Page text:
The "Klitschko era" has been short on heavyweight contenders or anyone the general public could pick out of a police lineup, but it's becoming quietly long on large men with potential to make compelling fights. With Vitali Klitschko's alphabet title potentially available should he retire, how about a tournament for the vacant belt, setting up a showdown in 2014 against recognized champion Wladimir Klitschko. Allow Wladimir, who turns 37 in March, his typical two title defenses in 2013 (how about Alexander Povetkin and Chris Arreola?). Meanwhile, the remaining heavyweights of note compete in a formal elimination system, not necessarily as drawn out as the ill-conceived Super Six super middleweight tournament, but featuring exciting names such as Marco Huck, David Price, Tyson Fury, Tomasz Adamek, David Haye or Robert Helenius, to name a few. Tell me you wouldn't be interested.
4. Pacquiao-Marquez V
For a rivalry that as recently as one month ago was out of storylines and battling customer fatigue entering its fourth and (supposedly) final chapter, something happened along the way for Manny Pacquiao and Juan Manuel Marquez. After one of the single most dramatic and historically significant action fights of the modern era, a fifth fight in 2013 would be a financial juggernaut and one of the biggest crossover events in recent years. It also would address a series of new storylines and questions that need answering: Was Marquez clean in Chapter 4? Can Pacquiao rebound from such a devastating knockout? Who will be left standing as the winner of the rivalry after a fifth and final installment?
3. Final thawing of the promotional "Cold War"
Ever try to explain to a casual fan why there's no chance exciting fighter "A" will ever face fighter "B" though they're both champions in the same division? It's fun, right? It would be like the owners of the Heat and Thunder refusing to play each other in the NBA Finals. One could argue that the beef between promotional giants Top Rank and Golden Boy -- and their refusal to work together for the betterment of the sport -- is the undisputed No. 1 hurdle holding back boxing. Enough is enough.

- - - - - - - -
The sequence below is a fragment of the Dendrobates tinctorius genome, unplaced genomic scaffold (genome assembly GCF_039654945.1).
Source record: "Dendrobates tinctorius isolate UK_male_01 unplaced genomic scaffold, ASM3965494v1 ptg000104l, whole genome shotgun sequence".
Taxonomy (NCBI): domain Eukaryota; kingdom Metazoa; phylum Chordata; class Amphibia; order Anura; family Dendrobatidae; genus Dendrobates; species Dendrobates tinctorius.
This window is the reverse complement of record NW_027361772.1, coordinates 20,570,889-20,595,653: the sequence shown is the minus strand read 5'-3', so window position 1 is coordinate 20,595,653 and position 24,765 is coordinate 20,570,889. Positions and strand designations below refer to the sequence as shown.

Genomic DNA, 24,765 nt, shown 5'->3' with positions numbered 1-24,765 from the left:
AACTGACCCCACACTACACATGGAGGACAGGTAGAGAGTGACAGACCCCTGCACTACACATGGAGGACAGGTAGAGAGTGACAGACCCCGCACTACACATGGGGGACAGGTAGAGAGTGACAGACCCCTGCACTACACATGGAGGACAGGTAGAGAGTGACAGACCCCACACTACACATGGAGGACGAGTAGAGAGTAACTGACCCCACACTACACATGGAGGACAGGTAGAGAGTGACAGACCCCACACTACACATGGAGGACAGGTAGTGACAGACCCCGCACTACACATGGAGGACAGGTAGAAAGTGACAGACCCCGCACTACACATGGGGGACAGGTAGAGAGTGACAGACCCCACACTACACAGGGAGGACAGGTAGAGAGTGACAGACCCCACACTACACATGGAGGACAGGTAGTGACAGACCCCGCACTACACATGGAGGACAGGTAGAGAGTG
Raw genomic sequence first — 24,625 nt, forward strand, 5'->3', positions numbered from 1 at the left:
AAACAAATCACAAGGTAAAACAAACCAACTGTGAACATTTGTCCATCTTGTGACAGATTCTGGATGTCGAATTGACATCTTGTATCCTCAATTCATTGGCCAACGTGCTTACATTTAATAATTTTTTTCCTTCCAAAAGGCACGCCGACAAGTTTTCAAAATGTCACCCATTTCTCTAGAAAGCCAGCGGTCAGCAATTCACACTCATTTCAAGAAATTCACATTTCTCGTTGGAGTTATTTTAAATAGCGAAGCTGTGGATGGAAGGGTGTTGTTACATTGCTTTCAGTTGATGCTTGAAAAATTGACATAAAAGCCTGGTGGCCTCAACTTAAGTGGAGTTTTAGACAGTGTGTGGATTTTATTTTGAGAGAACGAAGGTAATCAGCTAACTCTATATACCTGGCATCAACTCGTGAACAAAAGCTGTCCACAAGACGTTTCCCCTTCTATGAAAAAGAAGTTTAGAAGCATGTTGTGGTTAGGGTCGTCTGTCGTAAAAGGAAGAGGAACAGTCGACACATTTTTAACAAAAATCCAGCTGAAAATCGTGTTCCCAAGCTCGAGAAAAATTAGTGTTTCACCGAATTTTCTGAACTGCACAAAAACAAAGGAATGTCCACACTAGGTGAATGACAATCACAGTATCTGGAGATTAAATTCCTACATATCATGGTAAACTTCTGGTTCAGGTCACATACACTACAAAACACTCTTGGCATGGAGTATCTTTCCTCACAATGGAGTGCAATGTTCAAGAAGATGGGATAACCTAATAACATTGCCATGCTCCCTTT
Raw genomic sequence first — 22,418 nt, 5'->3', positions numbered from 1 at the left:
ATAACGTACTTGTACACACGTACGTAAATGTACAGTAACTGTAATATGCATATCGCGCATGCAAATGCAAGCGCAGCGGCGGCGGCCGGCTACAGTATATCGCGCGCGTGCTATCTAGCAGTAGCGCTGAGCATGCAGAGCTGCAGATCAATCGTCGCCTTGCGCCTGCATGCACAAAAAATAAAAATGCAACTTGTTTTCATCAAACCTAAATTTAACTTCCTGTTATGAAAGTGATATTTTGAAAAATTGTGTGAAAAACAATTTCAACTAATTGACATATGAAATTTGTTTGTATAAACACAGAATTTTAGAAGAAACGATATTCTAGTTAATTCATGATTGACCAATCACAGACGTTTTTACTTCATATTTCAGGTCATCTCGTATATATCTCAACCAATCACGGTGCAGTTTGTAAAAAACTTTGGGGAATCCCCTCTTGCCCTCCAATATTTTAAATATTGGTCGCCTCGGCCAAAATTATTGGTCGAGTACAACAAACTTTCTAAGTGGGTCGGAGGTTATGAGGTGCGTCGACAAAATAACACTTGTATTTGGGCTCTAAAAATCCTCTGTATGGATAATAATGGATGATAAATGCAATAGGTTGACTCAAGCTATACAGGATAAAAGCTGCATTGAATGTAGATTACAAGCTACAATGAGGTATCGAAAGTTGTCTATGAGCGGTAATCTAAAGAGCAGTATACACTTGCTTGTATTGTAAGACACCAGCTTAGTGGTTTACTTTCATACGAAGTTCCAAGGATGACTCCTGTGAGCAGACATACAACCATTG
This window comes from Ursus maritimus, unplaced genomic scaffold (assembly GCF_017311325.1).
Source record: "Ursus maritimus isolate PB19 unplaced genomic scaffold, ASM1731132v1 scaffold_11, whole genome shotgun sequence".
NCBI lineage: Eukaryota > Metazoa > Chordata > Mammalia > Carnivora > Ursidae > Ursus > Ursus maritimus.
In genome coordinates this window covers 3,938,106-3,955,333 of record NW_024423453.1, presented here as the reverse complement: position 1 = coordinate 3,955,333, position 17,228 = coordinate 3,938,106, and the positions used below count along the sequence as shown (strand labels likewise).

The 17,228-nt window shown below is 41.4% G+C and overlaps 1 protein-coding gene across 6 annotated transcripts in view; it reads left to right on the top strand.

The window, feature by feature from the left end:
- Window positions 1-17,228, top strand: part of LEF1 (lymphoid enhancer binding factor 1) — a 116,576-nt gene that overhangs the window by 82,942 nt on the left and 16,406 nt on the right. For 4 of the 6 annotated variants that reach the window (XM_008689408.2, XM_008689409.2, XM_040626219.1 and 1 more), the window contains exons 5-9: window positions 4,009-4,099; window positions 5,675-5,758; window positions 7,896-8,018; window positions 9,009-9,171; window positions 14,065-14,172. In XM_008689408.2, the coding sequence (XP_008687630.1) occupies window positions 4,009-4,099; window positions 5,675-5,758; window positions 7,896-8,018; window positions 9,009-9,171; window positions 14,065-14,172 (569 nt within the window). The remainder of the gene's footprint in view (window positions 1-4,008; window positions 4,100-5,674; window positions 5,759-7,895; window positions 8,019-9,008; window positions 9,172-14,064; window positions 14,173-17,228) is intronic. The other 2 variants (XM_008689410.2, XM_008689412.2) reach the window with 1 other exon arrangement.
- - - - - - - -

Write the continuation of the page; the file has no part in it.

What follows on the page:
2. A unified drug-testing program
There's an unspoken worst-case scenario in play when PEDs are potentially abused in a sport as violent as boxing. It's a road that no one -- let alone boxing -- needs to be tiptoeing anywhere near considering the already built-in aspects of danger in the sport. The fact that the attention following Pacquiao-Marquez IV shifted immediately from how historically thrilling Marquez's knockout punch was to debating how credible the muscles on his 147-pound frame were indicates the sport has a massive problem on its hands. Promoters, fighters and athletic commissions need to join together to create a unified and random drug-testing system that -- most important -- is rock-solid in its credibility. Forget simply eliminating doubt, let's avoid the kind of consequences that are beyond repair.
1. More Floyd Mayweather Jr.
Having the undisputed face of the sport compete only one time in 2012 before entering a well-publicized jail sentence was far from a good thing. Boxing is clearly a healthier sport when Mayweather, who is tentatively slated to fight twice in 2013, is regularly competing. While it's clear his physical skills are slowly fading with age, no one is exactly sure -- maybe not even the soon-to-be 36-year-old Mayweather himself -- just how much. Still, he enters 2013 with his best chance of losing a fight in over 10 years and is likely in for competitive -- and potentially dramatic -- challenges on par with his last fight against Miguel Cotto. Considering how protective Mayweather has been of his "0" in recent years, a loss could wind up being an unforeseen bonus to the sport if it leads to him seeking difficult challenges with the pressure of staying undefeated gone. Just maybe, a Mayweather loss brings us closer to seeing the fights fans have been robbed of. Either way, Mayweather is the single most valuable athlete to his own sport and his pursuit of perfection, with the drama and debate it creates, is must-see for fans of all sports.